The World Health Organization (WHO) yesterday said that China on Mar 9 notified it of 59 more lab-confirmed H7N9 avian influenza infections, 17 of them fatal, and US researchers noted that the virus can easily pass between finches and quail.
Several Chinese provinces and cities have been announcing confirmations of new H7N9 cases as they occur, but little detailed overall information has come from the central government during the third wave of infections, which started in October, except for periodic updates to the WHO.
Most cases had poultry exposure
The cases span epidemiologic weeks 4 through 9, with illness onsets that range from Jan 21 to Jan 25. Three quarters of the patients (44) were male, and 49 had exposure to live poultry or live-poultry markets. Exposure history wasn't known or isn't available for six of the cases.
Three family clusters consisting of two cases each occurred among the 59 cases. Four of those individuals had been exposed to live poultry or live-poultry markets, one had no poultry exposure, and the exposure in one case is still under investigation.
Recent cases were reported in nine of China's provinces, with more than half (35) from Guangdong. Others included Zhejiang (11), Anhui (4), Jiangsu (3), Hunan (2), and one each from Fujian, Guizhou, Jiangxi, and Shanghai.
The WHO said in a Mar 3 report on flu at the human-animal interface that it had received reports of 602 H7N9 infections from China, 227 of them fatal. A case list based on the most recent reports from provincial, local, and other official sources kept by FluTrackers, an infectious disease news message board, puts the most recent total at 643 cases.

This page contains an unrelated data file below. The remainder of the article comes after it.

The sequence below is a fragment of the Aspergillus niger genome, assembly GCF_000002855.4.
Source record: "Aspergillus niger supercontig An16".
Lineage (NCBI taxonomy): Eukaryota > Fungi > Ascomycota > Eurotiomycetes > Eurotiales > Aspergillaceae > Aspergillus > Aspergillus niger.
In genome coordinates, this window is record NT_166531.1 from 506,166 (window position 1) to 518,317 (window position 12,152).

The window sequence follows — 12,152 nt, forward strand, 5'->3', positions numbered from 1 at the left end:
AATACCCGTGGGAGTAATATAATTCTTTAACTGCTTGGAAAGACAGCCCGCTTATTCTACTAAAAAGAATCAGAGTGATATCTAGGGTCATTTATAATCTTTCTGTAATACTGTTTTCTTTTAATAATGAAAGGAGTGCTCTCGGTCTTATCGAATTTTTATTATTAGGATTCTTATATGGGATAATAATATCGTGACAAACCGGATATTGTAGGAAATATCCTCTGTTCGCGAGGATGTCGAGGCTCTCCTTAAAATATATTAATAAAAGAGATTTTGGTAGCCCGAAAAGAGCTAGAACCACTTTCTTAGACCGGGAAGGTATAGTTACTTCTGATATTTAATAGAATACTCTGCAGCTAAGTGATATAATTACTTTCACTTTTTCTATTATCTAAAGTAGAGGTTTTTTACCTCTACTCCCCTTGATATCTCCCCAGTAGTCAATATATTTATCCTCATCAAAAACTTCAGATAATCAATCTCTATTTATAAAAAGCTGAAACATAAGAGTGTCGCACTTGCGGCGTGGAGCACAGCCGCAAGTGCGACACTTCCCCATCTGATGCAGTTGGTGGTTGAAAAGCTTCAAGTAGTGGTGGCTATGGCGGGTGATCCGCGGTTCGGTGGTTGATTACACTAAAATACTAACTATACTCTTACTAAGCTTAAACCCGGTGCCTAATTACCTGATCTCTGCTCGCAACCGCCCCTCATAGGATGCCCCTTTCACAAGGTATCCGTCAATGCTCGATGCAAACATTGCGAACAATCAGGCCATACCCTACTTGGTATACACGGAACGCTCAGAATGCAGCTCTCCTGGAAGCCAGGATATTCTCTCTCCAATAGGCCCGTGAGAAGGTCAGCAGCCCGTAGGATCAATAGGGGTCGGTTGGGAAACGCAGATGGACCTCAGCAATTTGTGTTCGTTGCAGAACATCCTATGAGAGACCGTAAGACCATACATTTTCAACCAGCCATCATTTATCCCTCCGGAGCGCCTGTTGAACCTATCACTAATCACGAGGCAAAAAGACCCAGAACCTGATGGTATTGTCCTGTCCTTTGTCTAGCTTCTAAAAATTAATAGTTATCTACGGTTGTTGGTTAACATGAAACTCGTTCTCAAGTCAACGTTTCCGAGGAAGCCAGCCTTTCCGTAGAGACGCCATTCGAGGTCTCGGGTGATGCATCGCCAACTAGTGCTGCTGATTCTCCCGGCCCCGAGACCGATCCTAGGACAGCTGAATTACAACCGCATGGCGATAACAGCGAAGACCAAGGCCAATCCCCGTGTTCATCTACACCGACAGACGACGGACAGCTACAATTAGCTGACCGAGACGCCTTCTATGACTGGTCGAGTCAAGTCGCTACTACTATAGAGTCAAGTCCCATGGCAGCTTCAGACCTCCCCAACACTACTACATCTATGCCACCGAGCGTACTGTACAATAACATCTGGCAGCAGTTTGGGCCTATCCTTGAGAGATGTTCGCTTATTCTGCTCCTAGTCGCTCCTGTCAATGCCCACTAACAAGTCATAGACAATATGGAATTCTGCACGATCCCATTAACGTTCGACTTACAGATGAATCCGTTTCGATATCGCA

In other H7N9 developments, researchers from St Jude Children's Research Hospital in Memphis, Tenn., yesterday reported that the virus can spread easily between finches and quail through shared water, suggesting that passerine birds may be vectors that spread the virus to poultry. The team published its findings in Emerging Infectious Diseases.
The group had previously shown that finches, sparrows, and parakeets are susceptible to the virus and can shed H7N9 into water. In their follow-up study, they tested interspecies transmission between finches and chickens and between finches and quail in adjoining cages with and without a shared water source. The researchers used both human and avian H7N9 viruses.
They found that waterborne, but not airborne, transmission of both human and avian H7N9 viruses occurred between the finches and poultry, but the quail were more susceptible than the chickens. The group concluded that finches, and probably other small birds, can spread the virus to poultry through shared water sources.
Mar 11 WHO statement
FluTrackers H7N9 case list
Mar 11 Emerg Infect Dis abstract